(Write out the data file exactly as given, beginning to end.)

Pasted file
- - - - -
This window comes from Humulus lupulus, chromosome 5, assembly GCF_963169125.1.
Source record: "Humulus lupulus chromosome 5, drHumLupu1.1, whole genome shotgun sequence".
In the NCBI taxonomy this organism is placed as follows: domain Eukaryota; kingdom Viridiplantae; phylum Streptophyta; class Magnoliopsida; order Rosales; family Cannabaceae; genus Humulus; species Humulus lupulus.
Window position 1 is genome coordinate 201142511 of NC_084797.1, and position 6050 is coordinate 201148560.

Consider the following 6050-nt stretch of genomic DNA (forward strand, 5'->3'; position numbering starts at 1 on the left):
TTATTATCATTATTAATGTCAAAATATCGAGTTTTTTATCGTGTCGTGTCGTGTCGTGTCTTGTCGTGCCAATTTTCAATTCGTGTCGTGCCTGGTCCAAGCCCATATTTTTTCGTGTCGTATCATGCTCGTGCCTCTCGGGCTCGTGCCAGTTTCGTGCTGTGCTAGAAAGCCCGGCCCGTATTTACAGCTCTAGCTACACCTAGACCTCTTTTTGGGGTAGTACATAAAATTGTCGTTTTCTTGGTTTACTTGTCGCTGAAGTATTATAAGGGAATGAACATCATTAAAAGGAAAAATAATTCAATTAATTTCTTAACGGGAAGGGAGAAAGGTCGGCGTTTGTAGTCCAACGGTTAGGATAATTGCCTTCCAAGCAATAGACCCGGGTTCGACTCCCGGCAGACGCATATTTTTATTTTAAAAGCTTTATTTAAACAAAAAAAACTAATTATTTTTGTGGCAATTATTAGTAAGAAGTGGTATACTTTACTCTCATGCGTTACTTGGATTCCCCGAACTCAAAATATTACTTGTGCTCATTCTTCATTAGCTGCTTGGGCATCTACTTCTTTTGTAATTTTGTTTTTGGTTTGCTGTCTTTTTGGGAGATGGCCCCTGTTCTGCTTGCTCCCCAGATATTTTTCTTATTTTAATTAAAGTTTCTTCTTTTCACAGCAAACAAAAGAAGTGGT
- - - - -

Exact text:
This window comes from Humulus lupulus, chromosome 5, assembly GCF_963169125.1.
Source record: "Humulus lupulus chromosome 5, drHumLupu1.1, whole genome shotgun sequence".
In the NCBI taxonomy this organism is placed as follows: domain Eukaryota; kingdom Viridiplantae; phylum Streptophyta; class Magnoliopsida; order Rosales; family Cannabaceae; genus Humulus; species Humulus lupulus.
Window position 1 is genome coordinate 201142511 of NC_084797.1, and position 6050 is coordinate 201148560.

Consider the following 6050-nt stretch of genomic DNA (forward strand, 5'->3'; position numbering starts at 1 on the left):
TTATTATCATTATTAATGTCAAAATATCGAGTTTTTTATCGTGTCGTGTCGTGTCGTGTCTTGTCGTGCCAATTTTCAATTCGTGTCGTGCCTGGTCCAAGCCCATATTTTTTCGTGTCGTATCATGCTCGTGCCTCTCGGGCTCGTGCCAGTTTCGTGCTGTGCTAGAAAGCCCGGCCCGTATTTACAGCTCTAGCTACACCTAGACCTCTTTTTGGGGTAGTACATAAAATTGTCGTTTTCTTGGTTTACTTGTCGCTGAAGTATTATAAGGGAATGAACATCATTAAAAGGAAAAATAATTCAATTAATTTCTTAACGGGAAGGGAGAAAGGTCGGCGTTTGTAGTCCAACGGTTAGGATAATTGCCTTCCAAGCAATAGACCCGGGTTCGACTCCCGGCAGACGCATATTTTTATTTTAAAAGCTTTATTTAAACAAAAAAAACTAATTATTTTTGTGGCAATTATTAGTAAGAAGTGGTATACTTTACTCTCATGCGTTACTTGGATTCCCCGAACTCAAAATATTACTTGTGCTCATTCTTCATTAGCTGCTTGGGCATCTACTTCTTTTGTAATTTTGTTTTTGGTTTGCTGTCTTTTTGGGAGATGGCCCCTGTTCTGCTTGCTCCCCAGATATTTTTCTTATTTTAATTAAAGTTTCTTCTTTTCACAGCAAACAAAAGAAGTGGT